“The Chinese Photobook,” a new exhibition at Aperture Gallery curated by Martin Parr and the Dutch “artist-duo” WassinkLundgren, surveys more than a century of China’s rich photo-book publishing history. It surprises both in its complex portrayal of Chinese history and in the depth it gives to photo-book publishing as an enterprise. Read More »
February 6, 2015 | by Dan Piepenbring
- Latin, the most famous dead language, is enjoying another of its many posthumous lives: “A language can fall out of everyday use, its forms can cease to change, and yet writers will still use it to do new things. This happened to Sumerian and Hebrew—and it happened to Latin too. People all over the Mediterranean world and beyond continued to use Latin after Virgil and Cicero—and they did so in endlessly creative ways.”
- The hazards of open endings: Why does so much literary fiction refuse to provide a real resolution? “An authorial strategy now so widespread to have almost become the norm in literary fiction was so ‘unfamiliar’ back in 1925 that Woolf suggested readers ‘need a very daring and alert sense of literature to make us hear the tune.’ ”
- A 1765 book about ornithology has sold for $190,000: “Published in Florence in Italian in five volumes, it contains 600 beautiful hand-colored engraved plates of birds. Commissioned by Maria Luisa, the Grand Duchess of Tuscany, the book took ten years to complete … Some consider the book to be a commentary on 18th-century Italian high society because the bird poses are almost human.”
- Technicolor turns 100: “We realize that color is violent and for that reason we restrained it,” an early adopter once said. But today, Technicolor has developed “this very vibrant, saturated palette ... When these films started getting more colorful, that's what audiences reacted to. They loved this artificial, fantasy, over-the-top palette. And that’s the way color shifted. It’s idealized.”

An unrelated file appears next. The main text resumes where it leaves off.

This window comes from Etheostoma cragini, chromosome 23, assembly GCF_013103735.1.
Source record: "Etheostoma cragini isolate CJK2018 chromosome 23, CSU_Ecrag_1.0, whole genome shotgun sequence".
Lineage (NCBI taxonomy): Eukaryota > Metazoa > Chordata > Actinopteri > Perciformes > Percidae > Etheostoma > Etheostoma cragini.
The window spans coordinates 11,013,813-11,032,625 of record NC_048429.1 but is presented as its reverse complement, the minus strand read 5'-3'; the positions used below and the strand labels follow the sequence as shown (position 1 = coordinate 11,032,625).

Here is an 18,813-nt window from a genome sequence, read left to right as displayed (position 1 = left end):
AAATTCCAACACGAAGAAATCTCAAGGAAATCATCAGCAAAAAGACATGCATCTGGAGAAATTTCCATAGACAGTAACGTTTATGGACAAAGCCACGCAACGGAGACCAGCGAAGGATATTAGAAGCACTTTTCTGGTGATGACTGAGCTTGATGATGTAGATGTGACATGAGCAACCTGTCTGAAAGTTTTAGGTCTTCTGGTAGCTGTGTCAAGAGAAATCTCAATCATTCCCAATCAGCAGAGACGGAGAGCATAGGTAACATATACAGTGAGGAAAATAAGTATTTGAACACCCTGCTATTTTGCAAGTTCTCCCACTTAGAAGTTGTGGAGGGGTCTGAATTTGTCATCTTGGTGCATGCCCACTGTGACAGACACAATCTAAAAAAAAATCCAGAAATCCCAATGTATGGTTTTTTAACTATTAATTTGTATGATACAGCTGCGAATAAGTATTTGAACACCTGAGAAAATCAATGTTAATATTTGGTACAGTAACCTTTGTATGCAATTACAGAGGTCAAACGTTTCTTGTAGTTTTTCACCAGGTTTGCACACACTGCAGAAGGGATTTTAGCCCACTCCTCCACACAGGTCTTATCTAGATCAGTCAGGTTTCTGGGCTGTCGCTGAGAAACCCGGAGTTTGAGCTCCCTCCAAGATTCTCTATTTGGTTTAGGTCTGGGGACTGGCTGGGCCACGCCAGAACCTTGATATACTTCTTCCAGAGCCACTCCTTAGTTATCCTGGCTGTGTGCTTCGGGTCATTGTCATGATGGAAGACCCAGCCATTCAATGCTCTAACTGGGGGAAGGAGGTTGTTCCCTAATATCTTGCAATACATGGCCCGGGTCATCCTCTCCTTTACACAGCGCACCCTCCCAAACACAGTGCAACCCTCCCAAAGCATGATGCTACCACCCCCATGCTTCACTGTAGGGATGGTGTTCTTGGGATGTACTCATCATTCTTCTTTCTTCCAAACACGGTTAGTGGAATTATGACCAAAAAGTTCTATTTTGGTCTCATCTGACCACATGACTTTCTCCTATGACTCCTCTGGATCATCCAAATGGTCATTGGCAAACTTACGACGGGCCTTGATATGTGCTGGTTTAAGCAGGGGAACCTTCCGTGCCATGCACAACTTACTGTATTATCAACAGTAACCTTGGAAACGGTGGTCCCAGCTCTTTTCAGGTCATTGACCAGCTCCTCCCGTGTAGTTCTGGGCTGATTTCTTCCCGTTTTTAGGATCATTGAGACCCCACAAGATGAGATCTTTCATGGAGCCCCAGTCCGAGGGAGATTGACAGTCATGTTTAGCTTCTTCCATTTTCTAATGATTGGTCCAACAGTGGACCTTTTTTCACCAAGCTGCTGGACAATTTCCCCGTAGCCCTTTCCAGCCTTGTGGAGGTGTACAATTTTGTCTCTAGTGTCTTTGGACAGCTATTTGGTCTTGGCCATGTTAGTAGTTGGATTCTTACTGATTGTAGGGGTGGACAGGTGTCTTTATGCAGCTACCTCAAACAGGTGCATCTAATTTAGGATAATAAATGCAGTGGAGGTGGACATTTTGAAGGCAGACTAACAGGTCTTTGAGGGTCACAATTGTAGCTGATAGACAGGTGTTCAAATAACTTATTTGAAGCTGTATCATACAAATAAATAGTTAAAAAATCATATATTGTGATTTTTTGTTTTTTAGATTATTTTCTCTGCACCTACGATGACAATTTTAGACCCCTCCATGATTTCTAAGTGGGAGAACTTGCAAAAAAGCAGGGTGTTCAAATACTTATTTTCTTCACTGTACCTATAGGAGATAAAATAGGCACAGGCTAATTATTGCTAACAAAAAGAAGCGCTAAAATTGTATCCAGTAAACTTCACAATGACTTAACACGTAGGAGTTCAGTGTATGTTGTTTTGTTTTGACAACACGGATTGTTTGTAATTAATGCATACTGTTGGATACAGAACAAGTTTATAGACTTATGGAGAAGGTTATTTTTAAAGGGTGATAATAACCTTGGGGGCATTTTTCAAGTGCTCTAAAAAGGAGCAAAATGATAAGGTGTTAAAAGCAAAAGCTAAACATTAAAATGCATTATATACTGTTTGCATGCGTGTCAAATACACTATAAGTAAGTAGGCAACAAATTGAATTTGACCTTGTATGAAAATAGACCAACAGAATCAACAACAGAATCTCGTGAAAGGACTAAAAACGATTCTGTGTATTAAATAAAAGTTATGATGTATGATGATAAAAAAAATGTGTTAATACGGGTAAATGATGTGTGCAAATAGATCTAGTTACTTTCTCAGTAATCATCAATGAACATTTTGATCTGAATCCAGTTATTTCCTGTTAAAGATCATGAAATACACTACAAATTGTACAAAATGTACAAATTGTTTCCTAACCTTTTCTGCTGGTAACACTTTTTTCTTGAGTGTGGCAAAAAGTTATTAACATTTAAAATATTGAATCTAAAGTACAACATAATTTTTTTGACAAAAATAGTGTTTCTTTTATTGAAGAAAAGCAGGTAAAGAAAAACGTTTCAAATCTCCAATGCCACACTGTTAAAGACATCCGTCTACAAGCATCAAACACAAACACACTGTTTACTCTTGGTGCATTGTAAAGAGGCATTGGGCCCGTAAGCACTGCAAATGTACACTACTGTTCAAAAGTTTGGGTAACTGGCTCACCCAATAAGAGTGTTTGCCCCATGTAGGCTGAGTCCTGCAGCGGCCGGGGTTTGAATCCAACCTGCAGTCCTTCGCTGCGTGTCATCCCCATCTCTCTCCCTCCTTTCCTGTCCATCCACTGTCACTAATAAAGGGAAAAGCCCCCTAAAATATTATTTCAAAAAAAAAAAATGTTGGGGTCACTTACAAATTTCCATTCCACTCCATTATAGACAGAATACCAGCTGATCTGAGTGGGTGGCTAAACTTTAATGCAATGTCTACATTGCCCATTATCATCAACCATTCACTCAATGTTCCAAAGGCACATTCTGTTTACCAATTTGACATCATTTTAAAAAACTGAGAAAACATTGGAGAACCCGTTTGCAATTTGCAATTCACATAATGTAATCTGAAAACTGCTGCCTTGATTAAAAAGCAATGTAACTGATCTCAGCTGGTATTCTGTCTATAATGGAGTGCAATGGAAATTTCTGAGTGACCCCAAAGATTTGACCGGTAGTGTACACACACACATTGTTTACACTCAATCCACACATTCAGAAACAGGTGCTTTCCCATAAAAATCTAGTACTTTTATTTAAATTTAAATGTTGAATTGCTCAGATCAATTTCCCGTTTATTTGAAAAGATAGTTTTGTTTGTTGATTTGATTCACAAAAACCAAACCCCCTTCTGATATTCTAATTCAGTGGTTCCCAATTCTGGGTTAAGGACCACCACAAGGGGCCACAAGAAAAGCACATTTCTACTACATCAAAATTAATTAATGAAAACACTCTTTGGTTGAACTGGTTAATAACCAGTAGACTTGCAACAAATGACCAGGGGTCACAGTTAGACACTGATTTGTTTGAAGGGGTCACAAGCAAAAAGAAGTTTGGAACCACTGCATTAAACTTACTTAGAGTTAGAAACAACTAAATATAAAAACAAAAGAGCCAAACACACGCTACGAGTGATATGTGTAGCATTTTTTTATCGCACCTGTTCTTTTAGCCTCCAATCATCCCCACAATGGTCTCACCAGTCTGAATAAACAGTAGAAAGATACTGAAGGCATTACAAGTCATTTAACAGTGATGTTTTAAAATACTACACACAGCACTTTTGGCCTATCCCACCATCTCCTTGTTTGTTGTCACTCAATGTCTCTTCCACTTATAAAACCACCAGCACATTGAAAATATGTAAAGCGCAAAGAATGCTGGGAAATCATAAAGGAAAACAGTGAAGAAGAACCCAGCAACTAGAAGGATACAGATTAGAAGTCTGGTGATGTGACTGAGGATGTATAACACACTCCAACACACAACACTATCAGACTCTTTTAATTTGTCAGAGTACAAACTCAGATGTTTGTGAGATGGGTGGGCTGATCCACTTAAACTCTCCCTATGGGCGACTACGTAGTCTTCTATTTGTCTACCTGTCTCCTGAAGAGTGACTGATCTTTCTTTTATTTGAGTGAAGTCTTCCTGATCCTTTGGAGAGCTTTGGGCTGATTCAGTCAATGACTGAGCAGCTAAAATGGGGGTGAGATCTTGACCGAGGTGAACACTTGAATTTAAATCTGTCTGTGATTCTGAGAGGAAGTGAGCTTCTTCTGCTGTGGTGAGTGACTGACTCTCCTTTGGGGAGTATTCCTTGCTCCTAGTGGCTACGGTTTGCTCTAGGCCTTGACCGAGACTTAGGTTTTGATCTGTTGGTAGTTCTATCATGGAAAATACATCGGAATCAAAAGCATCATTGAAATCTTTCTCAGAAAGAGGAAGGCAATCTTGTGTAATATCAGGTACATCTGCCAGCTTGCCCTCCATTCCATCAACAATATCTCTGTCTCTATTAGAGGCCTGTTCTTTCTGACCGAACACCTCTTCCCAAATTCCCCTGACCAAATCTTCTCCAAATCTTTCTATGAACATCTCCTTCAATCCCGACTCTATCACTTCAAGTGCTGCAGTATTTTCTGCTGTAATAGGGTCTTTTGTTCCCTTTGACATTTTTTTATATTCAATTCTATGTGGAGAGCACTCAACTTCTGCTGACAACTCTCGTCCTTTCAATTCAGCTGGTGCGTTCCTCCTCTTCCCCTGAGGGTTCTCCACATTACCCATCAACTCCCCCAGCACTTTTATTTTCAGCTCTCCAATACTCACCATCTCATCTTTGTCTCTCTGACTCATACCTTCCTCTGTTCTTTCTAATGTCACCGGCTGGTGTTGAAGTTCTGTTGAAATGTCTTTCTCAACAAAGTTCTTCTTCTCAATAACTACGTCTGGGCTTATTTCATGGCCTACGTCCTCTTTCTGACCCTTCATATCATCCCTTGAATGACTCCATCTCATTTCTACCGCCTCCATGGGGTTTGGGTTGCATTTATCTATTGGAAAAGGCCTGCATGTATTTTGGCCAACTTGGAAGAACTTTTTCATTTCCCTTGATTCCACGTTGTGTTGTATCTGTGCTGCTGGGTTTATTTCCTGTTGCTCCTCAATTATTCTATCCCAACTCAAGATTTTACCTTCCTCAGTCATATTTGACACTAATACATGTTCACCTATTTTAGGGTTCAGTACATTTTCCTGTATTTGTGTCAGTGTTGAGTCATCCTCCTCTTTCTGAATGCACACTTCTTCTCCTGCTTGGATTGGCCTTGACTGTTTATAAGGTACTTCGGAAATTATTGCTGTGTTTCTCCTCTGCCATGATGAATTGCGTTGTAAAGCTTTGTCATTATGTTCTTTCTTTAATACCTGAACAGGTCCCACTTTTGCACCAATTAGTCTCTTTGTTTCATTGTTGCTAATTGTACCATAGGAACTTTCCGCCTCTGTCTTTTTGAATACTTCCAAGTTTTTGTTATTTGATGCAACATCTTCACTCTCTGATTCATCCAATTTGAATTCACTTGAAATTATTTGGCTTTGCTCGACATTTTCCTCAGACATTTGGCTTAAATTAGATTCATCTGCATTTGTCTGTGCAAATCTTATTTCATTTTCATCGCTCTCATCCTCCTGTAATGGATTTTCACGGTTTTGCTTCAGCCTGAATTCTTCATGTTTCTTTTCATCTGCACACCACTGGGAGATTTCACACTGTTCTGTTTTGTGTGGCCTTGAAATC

- Running a bookstore is hard. Running an anarchist bookstore is even harder. And not because of the anarchy, it turns out—because of the antianarchy. At San Francisco’s Bound Together, “there’ve been plenty of adventures, like the time when the bookstore was threatened by Neo-Nazis in the eighties and members slept in the space nightly to protect it. There was also an attempted arson in the eighties, when someone dumped gasoline through the mail slot and tossed a lit match in to start a fire.”
February 4, 2015 | by Dan Piepenbring
Turning novels’ plots into data points.
Motherboard has a new article about Matthew Jockers, a University of Nebraska English professor who’s been studying what he calls “the relationship between sentiment and plot shape in fiction.” Jockers has crunched hard data from thousands of novels in the hope of answering two key questions: Are there any archetypal plot shapes? And if so, how many?
The answers, his data suggest, are “yes” and “about six,” respectively.
Jockers, it should be clear, is pursuing a different meaning of plot than the one we conventionally reach for—he conceives of it as an emotional concern more than a narrative concern. His research was spurred by a concept called syuzhet, one of a pair of terms coined by the Russian formalist Vladimir Propp. As Jockers explains, Read More »